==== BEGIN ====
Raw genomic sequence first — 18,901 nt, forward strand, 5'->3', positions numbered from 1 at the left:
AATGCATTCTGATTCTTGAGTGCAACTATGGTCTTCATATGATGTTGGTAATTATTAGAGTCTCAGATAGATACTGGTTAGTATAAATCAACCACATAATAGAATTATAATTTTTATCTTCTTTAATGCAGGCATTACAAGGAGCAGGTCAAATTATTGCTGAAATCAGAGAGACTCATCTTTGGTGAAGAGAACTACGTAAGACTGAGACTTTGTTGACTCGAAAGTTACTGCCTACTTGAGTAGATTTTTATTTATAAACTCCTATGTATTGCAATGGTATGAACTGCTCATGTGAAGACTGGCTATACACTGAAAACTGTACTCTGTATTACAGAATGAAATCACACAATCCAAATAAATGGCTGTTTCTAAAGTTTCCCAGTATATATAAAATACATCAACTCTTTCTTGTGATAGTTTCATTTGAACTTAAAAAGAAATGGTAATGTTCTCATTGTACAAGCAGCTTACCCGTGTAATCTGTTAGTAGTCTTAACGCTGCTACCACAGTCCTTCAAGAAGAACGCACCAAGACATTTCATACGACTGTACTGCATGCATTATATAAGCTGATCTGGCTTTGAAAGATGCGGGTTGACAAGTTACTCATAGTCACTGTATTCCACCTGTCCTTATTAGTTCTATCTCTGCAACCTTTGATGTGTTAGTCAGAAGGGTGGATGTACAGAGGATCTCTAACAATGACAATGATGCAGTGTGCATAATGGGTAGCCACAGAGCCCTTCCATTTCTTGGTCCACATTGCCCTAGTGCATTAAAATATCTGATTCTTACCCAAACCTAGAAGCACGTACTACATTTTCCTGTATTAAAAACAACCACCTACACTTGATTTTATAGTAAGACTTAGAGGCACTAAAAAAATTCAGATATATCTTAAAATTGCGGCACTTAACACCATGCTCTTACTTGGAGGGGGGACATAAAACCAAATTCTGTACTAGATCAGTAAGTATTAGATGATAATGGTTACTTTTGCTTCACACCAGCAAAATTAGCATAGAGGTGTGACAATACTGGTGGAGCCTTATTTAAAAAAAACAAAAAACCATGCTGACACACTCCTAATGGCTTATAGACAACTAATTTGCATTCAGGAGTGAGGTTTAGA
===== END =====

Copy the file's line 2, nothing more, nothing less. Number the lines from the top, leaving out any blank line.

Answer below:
AATGCATTCTGATTCTTGAGTGCAACTATGGTCTTCATATGATGTTGGTAATTATTAGAGTCTCAGATAGATACTGGTTAGTATAAATCAACCACATAATAGAATTATAATTTTTATCTTCTTTAATGCAGGCATTACAAGGAGCAGGTCAAATTATTGCTGAAATCAGAGAGACTCATCTTTGGTGAAGAGAACTACGTAAGACTGAGACTTTGTTGACTCGAAAGTTACTGCCTACTTGAGTAGATTTTTATTTATAAACTCCTATGTATTGCAATGGTATGAACTGCTCATGTGAAGACTGGCTATACACTGAAAACTGTACTCTGTATTACAGAATGAAATCACACAATCCAAATAAATGGCTGTTTCTAAAGTTTCCCAGTATATATAAAATACATCAACTCTTTCTTGTGATAGTTTCATTTGAACTTAAAAAGAAATGGTAATGTTCTCATTGTACAAGCAGCTTACCCGTGTAATCTGTTAGTAGTCTTAACGCTGCTACCACAGTCCTTCAAGAAGAACGCACCAAGACATTTCATACGACTGTACTGCATGCATTATATAAGCTGATCTGGCTTTGAAAGATGCGGGTTGACAAGTTACTCATAGTCACTGTATTCCACCTGTCCTTATTAGTTCTATCTCTGCAACCTTTGATGTGTTAGTCAGAAGGGTGGATGTACAGAGGATCTCTAACAATGACAATGATGCAGTGTGCATAATGGGTAGCCACAGAGCCCTTCCATTTCTTGGTCCACATTGCCCTAGTGCATTAAAATATCTGATTCTTACCCAAACCTAGAAGCACGTACTACATTTTCCTGTATTAAAAACAACCACCTACACTTGATTTTATAGTAAGACTTAGAGGCACTAAAAAAATTCAGATATATCTTAAAATTGCGGCACTTAACACCATGCTCTTACTTGGAGGGGGGACATAAAACCAAATTCTGTACTAGATCAGTAAGTATTAGATGATAATGGTTACTTTTGCTTCACACCAGCAAAATTAGCATAGAGGTGTGACAATACTGGTGGAGCCTTATTTAAAAAAAACAAAAAACCATGCTGACACACTCCTAATGGCTTATAGACAACTAATTTGCATTCAGGAGTGAGGTTTAGA